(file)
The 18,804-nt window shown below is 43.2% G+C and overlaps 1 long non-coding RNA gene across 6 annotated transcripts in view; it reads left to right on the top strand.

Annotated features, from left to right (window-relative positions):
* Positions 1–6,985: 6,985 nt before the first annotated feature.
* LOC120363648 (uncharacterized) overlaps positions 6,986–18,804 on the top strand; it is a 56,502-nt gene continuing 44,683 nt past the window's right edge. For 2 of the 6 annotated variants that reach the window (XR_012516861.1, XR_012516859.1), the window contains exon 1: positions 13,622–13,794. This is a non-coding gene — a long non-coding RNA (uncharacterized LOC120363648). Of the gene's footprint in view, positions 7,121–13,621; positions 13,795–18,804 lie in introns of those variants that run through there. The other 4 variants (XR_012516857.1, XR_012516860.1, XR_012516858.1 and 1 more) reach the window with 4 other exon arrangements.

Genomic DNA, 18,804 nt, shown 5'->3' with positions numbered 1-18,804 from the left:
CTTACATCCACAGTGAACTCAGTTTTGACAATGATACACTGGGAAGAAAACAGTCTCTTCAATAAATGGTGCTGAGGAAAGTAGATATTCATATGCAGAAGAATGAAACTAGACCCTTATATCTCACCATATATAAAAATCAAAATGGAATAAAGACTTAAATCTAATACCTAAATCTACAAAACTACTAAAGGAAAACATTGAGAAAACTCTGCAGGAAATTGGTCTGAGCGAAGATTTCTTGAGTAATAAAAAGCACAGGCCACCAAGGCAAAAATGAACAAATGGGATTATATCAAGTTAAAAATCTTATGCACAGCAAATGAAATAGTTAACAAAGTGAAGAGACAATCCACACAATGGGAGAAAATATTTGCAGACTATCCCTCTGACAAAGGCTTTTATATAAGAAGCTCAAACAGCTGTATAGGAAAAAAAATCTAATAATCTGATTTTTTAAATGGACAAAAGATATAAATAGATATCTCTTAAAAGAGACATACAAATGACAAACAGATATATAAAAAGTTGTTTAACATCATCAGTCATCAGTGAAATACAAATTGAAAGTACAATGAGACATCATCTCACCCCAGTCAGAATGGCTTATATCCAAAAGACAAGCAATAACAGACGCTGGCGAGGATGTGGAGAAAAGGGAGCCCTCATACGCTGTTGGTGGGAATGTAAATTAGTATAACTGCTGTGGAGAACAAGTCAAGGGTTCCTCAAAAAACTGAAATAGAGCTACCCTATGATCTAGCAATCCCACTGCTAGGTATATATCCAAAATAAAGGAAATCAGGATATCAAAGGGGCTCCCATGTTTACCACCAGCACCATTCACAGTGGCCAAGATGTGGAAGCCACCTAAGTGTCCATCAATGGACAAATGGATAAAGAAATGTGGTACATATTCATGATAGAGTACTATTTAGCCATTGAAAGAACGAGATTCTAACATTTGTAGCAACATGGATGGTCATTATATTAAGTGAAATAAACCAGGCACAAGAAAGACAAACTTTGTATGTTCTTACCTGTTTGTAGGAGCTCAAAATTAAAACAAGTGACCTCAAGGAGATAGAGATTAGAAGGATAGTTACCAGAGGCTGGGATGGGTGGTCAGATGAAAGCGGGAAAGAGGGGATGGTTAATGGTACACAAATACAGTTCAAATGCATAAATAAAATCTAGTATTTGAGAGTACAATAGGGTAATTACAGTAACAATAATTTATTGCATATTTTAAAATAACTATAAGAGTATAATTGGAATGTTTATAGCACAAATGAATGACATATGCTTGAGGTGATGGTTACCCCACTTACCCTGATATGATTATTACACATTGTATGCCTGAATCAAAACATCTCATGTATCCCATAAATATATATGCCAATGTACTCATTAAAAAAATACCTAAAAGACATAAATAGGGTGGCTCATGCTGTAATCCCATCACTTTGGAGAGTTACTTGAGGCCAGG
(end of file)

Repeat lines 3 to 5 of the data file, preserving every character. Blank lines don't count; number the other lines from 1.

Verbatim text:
* Positions 1–6,985: 6,985 nt before the first annotated feature.
* LOC120363648 (uncharacterized) overlaps positions 6,986–18,804 on the top strand; it is a 56,502-nt gene continuing 44,683 nt past the window's right edge. For 2 of the 6 annotated variants that reach the window (XR_012516861.1, XR_012516859.1), the window contains exon 1: positions 13,622–13,794. This is a non-coding gene — a long non-coding RNA (uncharacterized LOC120363648). Of the gene's footprint in view, positions 7,121–13,621; positions 13,795–18,804 lie in introns of those variants that run through there. The other 4 variants (XR_012516857.1, XR_012516860.1, XR_012516858.1 and 1 more) reach the window with 4 other exon arrangements.

Genomic DNA, 18,804 nt, shown 5'->3' with positions numbered 1-18,804 from the left: